Valerian root

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Valerian root

Postby Maledicte » Thu Dec 22, 2011 10:30 am

This is great and helps sleep, I take 3-5 an hour before bedtime and it helps greatly, along w/Epitol for nerve pain, makes for a nice sleep.


Anyone else take it?
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Re: Valerian root

Postby belky73 » Thu Dec 22, 2011 1:41 pm

Hi there. I did take it but it did not do much for me.. glad it is working for you. Always best to go the natural route..
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Re: Valerian root

Postby tzootsi » Thu Dec 22, 2011 4:43 pm

Valerian is an effective and safe sleep aid. I believe valium is derived from it.
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Re: Valerian root

Postby Maledicte » Thu Dec 22, 2011 8:26 pm

belky73 wrote:Hi there. I did take it but it did not do much for me.. glad it is working for you. Always best to go the natural route..

I'm sorry it didn't work for you and I prefer natural medicine, too bad herbal nerve pain meds (devils claw) stimulate the immune system
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Re: Valerian root

Postby Froggie » Thu Jan 19, 2012 10:09 pm

I've used Valerian root and it seemed to work okay for sleep. It took, however, awhile to kick in. Melatonin is another great sleep aid that I've had success with. I use a sub-lingual liquid, as the tablets I first tried really upset my stomach. The only caveats are sluggishness the next day if you take too much and it tends to induce very strange dreams.
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Re: Valerian root

Postby jackD » Fri Jan 20, 2012 7:01 pm

Froggie wrote:I've used Valerian root and it seemed to work okay for sleep. It took, however, awhile to kick in. Melatonin is another great sleep aid that I've had success with. I use a sub-lingual liquid, as the tablets I first tried really upset my stomach. The only caveats are sluggishness the next day if you take too much and it tends to induce very strange dreams.


Here are some reasons to avoid melatonin.

jackD

: Expert Opin Investig Drugs 2001 Mar;10(3):467-76

The immunotherapeutic potential of melatonin.

Maestroni GJ.

Center for Experimental Pathology, Istituto Cantonale di Patologia, PO Box, 6601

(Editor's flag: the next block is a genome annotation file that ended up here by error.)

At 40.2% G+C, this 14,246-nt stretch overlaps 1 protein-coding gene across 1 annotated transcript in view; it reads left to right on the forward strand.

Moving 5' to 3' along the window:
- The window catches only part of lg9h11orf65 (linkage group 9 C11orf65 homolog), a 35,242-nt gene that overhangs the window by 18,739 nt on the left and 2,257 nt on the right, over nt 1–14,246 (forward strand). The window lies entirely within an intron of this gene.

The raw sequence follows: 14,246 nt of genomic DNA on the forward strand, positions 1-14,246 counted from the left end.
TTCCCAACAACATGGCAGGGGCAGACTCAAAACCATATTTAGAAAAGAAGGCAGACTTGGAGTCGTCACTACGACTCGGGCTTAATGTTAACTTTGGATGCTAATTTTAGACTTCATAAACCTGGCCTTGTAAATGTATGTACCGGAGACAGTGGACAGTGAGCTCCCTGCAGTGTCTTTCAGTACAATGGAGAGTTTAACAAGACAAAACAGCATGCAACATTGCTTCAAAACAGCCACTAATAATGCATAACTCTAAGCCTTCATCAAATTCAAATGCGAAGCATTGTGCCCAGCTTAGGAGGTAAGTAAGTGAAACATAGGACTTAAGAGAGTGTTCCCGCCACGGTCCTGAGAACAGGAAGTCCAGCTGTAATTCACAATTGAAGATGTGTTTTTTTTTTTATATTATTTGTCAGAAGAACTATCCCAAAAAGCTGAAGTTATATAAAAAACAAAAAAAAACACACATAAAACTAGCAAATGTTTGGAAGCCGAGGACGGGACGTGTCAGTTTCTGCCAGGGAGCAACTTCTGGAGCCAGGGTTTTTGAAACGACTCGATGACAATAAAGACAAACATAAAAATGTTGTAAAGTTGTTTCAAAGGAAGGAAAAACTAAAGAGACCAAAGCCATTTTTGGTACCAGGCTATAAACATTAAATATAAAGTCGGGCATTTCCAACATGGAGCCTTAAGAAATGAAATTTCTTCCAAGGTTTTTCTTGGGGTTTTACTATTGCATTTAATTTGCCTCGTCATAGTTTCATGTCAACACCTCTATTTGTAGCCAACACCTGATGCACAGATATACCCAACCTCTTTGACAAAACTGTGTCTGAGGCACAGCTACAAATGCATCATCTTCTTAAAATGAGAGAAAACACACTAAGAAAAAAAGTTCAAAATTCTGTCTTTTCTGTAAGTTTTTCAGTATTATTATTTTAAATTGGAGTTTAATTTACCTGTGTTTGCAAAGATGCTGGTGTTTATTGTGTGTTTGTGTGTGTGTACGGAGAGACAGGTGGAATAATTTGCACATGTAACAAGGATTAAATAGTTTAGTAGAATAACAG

Locarno, Switzerland. icpcps@guest.cscs.ch

The interaction between the brain and the immune system is essential for the
adaptive response of an organism against environmental challenges.

In this context, the pineal neurohormone melatonin (MEL) plays an important role.
T-helper cells express G-protein coupled cell membrane MEL receptors and,
perhaps, MEL nuclear receptors. Activation of MEL receptors enhances the release
of T-helper cell Type 1 (Th1) cytokines
, such as gamma-interferon (gamma-IFN)and IL-2, as well as of novel opioid cytokines. MEL has been reported also to
enhance the production of IL-1, IL-6 and IL-12 in human monocytes. These
mediators may counteract stress-induced immunodepression and other secondary
immunodeficiencies and protect mice against lethal viral encephalitis, bacterial
diseases and septic shock. Therefore, MEL has interesting immunotherapeutic
potential in both viral and bacterial infections. MEL may also influence
haemopoiesis either by stimulating haemopoietic cytokines, including opioids, or
by directly affecting specific progenitor cells such as pre-B cells, monocytes
and NK cells. MEL may thus be used to stimulate the immune response during viral
and bacterial infections as well as to strengthen the immune reactivity as a
prophylactic procedure.
In both mice and cancer patients, the haemopoietic
effect of MEL may diminish the toxicity associated with common chemotherapeutic
protocols. Through its pro-inflammatory action, MEL may play an adverse role in
autoimmune diseases.
Rheumatoid arthritis patients have increased nocturnal
plasma levels of MEL and their synovial macrophages respond to MEL with an
increased production of IL-12 and nitric oxide (NO). In these patients,
inhibition of MEL synthesis or use of MEL antagonists might have a therapeutic
effect. In other diseases such as multiple sclerosis the role of MEL is
controversial.
However, the correct therapeutic use of MEL or MEL antagonists
should be based on a complete understanding of their mechanism of action. It is
not yet clear whether MEL acts only on Th1 cells or also on T-helper Type 2
cells (Th2). This is an important point as the Th1/Th2 balance is of crucial
importance in the immune system homeostasis. Furthermore, MEL being the
endocrine messenger of darkness, its endogenous synthesis depends on the
photoperiod and shows seasonal variations. Similarly, the pharmacological
effects of MEL might also be season-dependent. No information is available
concerning this point. Therefore, studies are needed to investigate whether the
immunotherapeutic effect of MEL changes with the alternating seasons.

PMID: 11227046 [PubMed - indexed for MEDLINE]
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